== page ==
When she walked into Baxter's auditorium, she noticed the gender breakdown among the lawyers immediately. "It was so nice to see a room full of people who looked like me," Sullivan says. The partner she was with "was grumbling about 'all these women,' and all I could think was, 'This is so great!' "
That partner ended up leaving Hannoch several months later, before he and Sullivan took a case to trial. Despite the partner's departure, Baxter kept Sullivan as its New Jersey counsel and added her to its national trial team. It was a matter of right place, right time, Sullivan says"and Marla had enough faith in me to keep me on board."
For the next six years, Sullivan was Baxter's local counsel in New Jersey and helped try two cases in Houston, cross-examining plaintiffs, doctors who treated the plaintiffs, and experts. Baxter won both cases. "That was my big break," Sullivan says. "Without that litigation, my career could have turned out much differently."
Baxter's courtroom victories often came against high odds. Case in point: Crystal City, Texasa notoriously plaintiff-friendly venue 50 miles northeast of the Mexican border that bills itself as the spinach capital of the world. A Popeye figurine now sits on the desk of Christy Jones, a partner at Butler, Snow, O'Mara, Stevens and Cannada in Jackson, Mississippi, who tried an implant case for Baxter in Crystal City in 1995. (Jones was on Baxter's radar because she had represented American Hospital Supply in the early 1980s.)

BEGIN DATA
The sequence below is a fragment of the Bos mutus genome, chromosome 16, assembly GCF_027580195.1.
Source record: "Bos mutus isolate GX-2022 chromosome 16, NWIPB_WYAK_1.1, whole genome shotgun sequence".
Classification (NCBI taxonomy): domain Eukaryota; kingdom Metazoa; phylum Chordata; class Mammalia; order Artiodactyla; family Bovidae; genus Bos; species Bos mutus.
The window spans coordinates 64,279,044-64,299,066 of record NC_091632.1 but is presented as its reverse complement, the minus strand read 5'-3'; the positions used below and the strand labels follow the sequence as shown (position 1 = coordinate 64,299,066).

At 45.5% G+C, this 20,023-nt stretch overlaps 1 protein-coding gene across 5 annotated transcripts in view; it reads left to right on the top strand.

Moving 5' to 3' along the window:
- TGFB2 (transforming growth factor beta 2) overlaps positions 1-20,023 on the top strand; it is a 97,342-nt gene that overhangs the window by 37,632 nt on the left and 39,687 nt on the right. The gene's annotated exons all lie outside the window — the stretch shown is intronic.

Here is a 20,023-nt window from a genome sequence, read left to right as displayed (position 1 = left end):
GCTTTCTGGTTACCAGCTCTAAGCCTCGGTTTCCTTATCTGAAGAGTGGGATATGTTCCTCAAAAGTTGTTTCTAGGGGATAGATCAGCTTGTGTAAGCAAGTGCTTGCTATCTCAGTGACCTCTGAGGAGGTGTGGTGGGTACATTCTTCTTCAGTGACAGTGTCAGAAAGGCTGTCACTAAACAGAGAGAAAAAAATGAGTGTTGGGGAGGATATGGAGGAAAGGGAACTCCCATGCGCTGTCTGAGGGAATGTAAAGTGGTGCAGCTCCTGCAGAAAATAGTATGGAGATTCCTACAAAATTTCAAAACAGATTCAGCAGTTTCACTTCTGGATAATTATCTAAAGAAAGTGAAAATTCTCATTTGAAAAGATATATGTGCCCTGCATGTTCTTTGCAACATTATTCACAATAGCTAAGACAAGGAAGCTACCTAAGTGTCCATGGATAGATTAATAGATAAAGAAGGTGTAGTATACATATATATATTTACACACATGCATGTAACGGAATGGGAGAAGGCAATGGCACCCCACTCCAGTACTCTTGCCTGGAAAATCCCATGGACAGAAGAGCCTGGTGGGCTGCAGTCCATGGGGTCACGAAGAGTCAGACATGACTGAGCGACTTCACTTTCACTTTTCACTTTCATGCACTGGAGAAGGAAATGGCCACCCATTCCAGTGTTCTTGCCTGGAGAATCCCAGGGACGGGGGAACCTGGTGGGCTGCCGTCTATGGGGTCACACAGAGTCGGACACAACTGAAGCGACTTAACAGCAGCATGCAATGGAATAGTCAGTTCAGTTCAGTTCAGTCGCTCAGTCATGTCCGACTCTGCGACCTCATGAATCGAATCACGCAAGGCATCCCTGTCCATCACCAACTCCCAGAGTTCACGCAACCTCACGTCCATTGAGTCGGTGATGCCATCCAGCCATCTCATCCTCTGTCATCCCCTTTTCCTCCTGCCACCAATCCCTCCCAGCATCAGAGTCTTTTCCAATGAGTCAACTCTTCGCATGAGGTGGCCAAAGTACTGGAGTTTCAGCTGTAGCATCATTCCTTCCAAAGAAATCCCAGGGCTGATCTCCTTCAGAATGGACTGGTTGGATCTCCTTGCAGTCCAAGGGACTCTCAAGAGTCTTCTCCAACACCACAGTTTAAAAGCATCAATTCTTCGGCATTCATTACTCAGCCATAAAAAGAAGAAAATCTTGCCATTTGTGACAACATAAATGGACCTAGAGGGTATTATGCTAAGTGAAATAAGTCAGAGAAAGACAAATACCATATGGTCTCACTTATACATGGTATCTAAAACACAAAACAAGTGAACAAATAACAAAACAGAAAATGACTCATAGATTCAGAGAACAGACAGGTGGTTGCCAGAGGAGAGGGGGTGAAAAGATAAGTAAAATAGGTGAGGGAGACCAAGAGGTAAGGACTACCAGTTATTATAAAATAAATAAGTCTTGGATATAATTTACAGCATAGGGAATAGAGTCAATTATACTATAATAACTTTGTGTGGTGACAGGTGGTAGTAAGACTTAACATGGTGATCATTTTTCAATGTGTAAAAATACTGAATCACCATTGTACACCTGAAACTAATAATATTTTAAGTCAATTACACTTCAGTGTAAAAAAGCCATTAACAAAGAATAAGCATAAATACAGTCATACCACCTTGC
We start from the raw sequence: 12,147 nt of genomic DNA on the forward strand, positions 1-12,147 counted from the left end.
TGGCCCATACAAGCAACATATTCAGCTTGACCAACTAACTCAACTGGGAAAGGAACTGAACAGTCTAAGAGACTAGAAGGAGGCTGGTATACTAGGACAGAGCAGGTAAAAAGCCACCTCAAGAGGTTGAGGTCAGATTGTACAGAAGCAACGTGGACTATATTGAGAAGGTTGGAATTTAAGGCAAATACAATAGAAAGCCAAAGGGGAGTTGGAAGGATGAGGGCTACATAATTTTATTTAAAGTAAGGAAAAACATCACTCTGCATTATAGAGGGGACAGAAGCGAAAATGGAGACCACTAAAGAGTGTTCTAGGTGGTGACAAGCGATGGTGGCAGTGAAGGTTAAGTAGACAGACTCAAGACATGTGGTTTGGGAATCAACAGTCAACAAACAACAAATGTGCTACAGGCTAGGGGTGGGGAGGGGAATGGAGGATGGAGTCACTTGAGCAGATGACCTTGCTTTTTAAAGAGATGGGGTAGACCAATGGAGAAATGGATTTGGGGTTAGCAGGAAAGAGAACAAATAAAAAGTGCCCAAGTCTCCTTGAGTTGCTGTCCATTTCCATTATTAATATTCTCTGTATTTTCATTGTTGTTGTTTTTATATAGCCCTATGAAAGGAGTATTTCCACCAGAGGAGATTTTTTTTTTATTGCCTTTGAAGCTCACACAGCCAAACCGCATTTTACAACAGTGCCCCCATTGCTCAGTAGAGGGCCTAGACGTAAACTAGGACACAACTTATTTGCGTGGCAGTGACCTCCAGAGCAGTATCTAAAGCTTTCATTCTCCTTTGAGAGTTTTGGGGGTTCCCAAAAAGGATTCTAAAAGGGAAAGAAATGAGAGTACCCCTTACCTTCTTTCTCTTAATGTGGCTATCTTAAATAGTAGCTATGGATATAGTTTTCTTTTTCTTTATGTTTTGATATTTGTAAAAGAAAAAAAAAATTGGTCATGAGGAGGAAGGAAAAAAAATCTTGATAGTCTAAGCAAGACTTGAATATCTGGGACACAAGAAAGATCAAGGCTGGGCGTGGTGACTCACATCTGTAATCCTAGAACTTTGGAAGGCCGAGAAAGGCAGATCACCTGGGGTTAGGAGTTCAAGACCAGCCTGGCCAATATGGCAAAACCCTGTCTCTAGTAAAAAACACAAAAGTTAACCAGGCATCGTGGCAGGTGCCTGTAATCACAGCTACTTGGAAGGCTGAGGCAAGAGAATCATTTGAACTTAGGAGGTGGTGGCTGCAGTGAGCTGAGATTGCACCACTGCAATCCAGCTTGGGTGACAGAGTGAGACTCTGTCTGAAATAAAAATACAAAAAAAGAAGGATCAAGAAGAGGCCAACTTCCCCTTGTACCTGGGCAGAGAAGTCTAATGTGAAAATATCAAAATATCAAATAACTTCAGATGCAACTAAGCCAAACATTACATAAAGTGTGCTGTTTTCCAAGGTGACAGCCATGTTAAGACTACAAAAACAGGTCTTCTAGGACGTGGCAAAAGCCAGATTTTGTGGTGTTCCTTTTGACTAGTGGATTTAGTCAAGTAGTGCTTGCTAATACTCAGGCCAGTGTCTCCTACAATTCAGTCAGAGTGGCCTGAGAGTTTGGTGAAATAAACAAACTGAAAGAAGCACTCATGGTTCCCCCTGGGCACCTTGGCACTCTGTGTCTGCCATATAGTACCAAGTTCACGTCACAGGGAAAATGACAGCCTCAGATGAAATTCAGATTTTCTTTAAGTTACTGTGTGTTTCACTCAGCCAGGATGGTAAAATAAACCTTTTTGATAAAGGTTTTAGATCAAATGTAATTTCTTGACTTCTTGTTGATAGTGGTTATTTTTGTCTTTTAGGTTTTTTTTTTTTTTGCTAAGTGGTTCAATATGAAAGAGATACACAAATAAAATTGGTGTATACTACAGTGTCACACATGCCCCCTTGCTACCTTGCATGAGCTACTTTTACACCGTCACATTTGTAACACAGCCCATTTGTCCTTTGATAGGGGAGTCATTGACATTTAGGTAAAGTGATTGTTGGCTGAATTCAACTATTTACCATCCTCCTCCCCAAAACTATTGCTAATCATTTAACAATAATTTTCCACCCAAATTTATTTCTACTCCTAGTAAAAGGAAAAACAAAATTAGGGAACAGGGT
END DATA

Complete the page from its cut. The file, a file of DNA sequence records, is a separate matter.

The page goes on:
The town didn't have a hotel to use as meeting space, so her trial team rented a Winnebago camper with a pink velour interior and parked it outside the courthouse. "I prepared my closing argument for that trial on top of a trash can because our legal assistants were using the camper's one table to make ham and cheese sandwiches for lunch," Jones says. "I blame Debra Pole for sending me to that godforsaken place," she jokes.
Someone had to go. Plaintiffs lawyers had filed the suit against Baxter on behalf of two local women with breast implants who claimed that exposure to silicone gave them fibromyalgia. "Filing a suit in that county alone was considered a serious advantage for plaintiffs," says Jones. The jury deliberated for about two hours before announcing a defense verdict. Jones got the same result in the two other trials in the South too, and handled a fourth case that settled before trial.
"Some of Baxter's wins came at trial in places where people believed you just could not win," Jones says. "At the time, when there were thousands of cases pending against Baxter, everybody was anticipating each trial outcome. Any defense verdict significantly reduced the cost of the resolution for the client."
Throughout the years of litigation, Baxter steadfastly denied that it was responsible for illnesses and contended that the science behind the plaintiffs' claims was flawed. In the later stages of the litigation, Baxter kept some of the scientific evidence out of the courtroom and preempted trials altogether by challenging the admissibility of the plaintiffs' evidence under a 1993 U.S. Supreme Court decision, Daubert v. Merrill Dow Pharmaceuticals , which set standards for the admissibility of expert testimony at trial.
Representing Baxter in cases pending in Colorado, New York, and Oregon, Mary Wellsthen a partner at Weller Fredrich Ward & Andrew and now a partner at Wells, Anderson & Race in Denverconvinced state court judges to toss suits by arguing that different pieces of evidence that the plaintiffs were attempting to use to link silicone breast implants to a wide variety of illnesses were inadmissible under Daubert. "The plaintiffs were trying to use as evidence the testimony of doctors who would say, 'I've seen 350 women, all have complained of this sort of illness and they all have implants, so there must be a connection.' That is not how science works. You have to use epidemiologically controlled studies, and they just didn't have those," she says.
That argument didn't always gain traction, including in the five cases that Wells helped take to verdict. She won four.